|Title:||Relational Framework for Information Extraction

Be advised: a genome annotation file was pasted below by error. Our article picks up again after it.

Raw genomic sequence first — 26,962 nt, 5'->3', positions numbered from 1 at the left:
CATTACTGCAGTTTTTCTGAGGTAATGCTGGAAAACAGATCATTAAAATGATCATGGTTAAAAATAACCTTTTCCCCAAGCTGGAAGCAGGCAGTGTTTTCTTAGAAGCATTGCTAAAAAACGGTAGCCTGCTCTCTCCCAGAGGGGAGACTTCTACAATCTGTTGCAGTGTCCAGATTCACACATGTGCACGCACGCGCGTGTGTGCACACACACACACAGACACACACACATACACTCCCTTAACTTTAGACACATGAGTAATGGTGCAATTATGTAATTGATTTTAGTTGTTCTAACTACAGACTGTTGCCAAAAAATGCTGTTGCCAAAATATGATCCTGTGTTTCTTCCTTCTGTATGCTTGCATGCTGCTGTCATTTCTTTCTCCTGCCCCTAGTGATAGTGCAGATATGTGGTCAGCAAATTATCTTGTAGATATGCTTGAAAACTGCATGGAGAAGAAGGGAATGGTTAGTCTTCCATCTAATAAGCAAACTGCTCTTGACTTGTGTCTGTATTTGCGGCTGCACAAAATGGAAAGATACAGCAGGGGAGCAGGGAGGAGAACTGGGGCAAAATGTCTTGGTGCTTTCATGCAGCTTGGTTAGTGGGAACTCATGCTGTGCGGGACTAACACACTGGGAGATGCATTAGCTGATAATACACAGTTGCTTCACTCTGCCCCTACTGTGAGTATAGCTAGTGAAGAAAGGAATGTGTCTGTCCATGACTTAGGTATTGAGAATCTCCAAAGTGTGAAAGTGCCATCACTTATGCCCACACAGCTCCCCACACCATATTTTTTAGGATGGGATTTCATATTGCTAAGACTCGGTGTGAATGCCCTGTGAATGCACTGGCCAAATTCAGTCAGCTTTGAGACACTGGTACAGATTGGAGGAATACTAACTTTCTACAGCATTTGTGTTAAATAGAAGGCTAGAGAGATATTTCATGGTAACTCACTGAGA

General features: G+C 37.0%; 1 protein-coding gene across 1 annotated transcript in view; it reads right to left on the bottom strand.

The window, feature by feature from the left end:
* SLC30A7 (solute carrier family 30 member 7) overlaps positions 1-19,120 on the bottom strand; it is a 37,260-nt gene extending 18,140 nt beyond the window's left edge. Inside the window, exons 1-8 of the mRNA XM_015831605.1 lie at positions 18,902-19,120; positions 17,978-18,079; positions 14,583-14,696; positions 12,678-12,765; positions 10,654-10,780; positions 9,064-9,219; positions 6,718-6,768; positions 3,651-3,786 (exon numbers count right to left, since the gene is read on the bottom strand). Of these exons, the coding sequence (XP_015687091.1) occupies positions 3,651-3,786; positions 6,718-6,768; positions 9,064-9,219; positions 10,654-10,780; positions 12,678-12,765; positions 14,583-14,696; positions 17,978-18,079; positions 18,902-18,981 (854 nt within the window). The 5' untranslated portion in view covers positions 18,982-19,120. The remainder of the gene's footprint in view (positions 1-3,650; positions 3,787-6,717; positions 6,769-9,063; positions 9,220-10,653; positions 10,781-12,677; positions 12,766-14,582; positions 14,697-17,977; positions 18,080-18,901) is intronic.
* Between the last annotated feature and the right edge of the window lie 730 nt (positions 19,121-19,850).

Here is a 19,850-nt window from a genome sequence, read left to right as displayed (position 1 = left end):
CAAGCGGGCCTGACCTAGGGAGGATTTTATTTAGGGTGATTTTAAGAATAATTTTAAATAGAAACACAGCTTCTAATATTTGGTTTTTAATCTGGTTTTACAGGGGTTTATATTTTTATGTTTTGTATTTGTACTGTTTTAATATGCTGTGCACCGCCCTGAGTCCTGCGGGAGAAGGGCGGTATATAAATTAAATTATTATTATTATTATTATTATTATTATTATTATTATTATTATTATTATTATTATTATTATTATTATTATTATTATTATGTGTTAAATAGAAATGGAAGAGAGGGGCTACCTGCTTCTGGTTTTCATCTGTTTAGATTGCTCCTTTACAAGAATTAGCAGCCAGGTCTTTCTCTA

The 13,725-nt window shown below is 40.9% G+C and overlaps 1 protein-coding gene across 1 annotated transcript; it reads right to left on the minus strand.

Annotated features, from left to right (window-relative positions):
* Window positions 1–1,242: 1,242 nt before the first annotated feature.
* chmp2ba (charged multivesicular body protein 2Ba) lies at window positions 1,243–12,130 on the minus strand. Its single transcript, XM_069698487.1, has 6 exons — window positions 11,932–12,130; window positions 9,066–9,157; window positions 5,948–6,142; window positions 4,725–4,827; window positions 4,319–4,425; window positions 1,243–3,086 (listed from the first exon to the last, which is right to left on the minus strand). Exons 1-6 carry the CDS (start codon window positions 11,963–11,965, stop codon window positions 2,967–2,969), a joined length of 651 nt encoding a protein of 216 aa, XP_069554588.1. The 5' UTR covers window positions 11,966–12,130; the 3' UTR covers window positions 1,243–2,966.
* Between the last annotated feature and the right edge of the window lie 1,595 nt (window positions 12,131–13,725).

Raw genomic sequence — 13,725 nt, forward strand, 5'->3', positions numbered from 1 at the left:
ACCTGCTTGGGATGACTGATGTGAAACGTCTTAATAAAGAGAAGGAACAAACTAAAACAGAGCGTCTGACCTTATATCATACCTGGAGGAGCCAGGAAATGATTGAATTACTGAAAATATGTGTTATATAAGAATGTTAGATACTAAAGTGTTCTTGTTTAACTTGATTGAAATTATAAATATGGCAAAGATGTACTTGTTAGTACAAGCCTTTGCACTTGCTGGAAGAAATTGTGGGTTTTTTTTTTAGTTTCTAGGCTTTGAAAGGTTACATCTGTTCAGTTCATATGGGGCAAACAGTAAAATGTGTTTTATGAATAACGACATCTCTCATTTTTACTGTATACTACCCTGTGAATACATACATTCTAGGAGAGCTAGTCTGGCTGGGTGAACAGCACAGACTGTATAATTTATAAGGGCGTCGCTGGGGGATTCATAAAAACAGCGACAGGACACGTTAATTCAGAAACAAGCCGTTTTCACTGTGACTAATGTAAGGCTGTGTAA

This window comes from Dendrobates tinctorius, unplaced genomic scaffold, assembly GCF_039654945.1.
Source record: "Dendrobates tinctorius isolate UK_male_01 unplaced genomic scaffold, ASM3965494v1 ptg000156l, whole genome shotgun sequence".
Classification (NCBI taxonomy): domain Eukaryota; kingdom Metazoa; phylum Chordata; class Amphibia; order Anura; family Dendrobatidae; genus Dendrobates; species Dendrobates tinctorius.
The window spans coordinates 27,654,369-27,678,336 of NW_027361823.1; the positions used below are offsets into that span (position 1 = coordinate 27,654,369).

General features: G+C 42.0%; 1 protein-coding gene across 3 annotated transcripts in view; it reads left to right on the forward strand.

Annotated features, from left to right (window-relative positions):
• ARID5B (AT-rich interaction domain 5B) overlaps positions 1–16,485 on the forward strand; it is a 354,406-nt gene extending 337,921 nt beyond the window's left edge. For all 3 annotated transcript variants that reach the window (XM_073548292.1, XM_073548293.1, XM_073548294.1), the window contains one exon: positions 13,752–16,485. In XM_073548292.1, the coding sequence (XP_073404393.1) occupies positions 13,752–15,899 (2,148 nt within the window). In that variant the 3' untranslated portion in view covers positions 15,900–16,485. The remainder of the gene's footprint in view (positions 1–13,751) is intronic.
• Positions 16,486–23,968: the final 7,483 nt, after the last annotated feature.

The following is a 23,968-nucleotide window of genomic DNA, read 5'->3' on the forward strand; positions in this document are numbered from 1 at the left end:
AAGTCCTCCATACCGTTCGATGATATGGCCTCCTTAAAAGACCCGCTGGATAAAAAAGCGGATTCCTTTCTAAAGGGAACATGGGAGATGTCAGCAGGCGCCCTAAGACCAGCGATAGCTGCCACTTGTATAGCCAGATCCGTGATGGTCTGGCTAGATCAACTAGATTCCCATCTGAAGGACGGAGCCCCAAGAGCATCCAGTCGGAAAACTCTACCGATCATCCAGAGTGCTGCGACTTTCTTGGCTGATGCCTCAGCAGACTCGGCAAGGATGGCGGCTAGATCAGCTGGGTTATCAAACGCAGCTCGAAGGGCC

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|Abstract:||Unstructured textual data conceals within itself structured data, and oftentimes it is accompanied by metadata. However, relational databases, which are highly suitable for storing structured data, typically treat text as a black box, as they lack the means for handling it sufficiently. In the context of text analytics, an essential component in many applications from this domain is Information Extraction (IE), the task of extracting (in a structured format) valuable knowledge from textual data. Typically, modern IE pipelines are constructed by (1) loading textual data from a database into a special-purpose application, (2) applying to the text a myriad of text-analytics functions that produce a structured relational table, and (3) storing this table in a database. However, this approach is prone to laborious development processes, complex and tangled programs, and inefficient control flows. These deficiencies have given rise to declarative solutions that automate significant parts of the manual work. However, such frameworks typically stitch together various programming components and technologies, and may lack an all-binding theory. In this thesis we embark on an effort to lay foundations of general purpose and text centric database management systems. Concretely, we introduce a novel formal framework, called Spannerlog, where we extend the relational model by incorporating into it the theory of document spanners, and define a Datalog-like query language for this model. Our main contribution is a uniform framework for textual data management w.r.t. unstructured data (text), structured data (extracted information and metadata like identifiers and timestamps), and functions that carry out transformations from the former to the latter. The formal foundations on which we built on our framework provide new capabilities and opportunities to be explored: (1) a better understanding of the system through theoretical studies; here we report on initial results concerning the expressive power of Spannerlog programs. (2) Diminished software complexity; on a single framework developers can write IE programs and query the extracted information in concise and readable manner. (3) New optimization opportunities due to static program analysis on top of Spannerlog's formalism; to illustrate these opportunities we present the notion of split correctness, that enables the construction of parallel execution plans based on data splitting, while providing provable correctness. We believe that the formalism of Spannerlog will have a substantial impact on the way systems manage and query textual data.|
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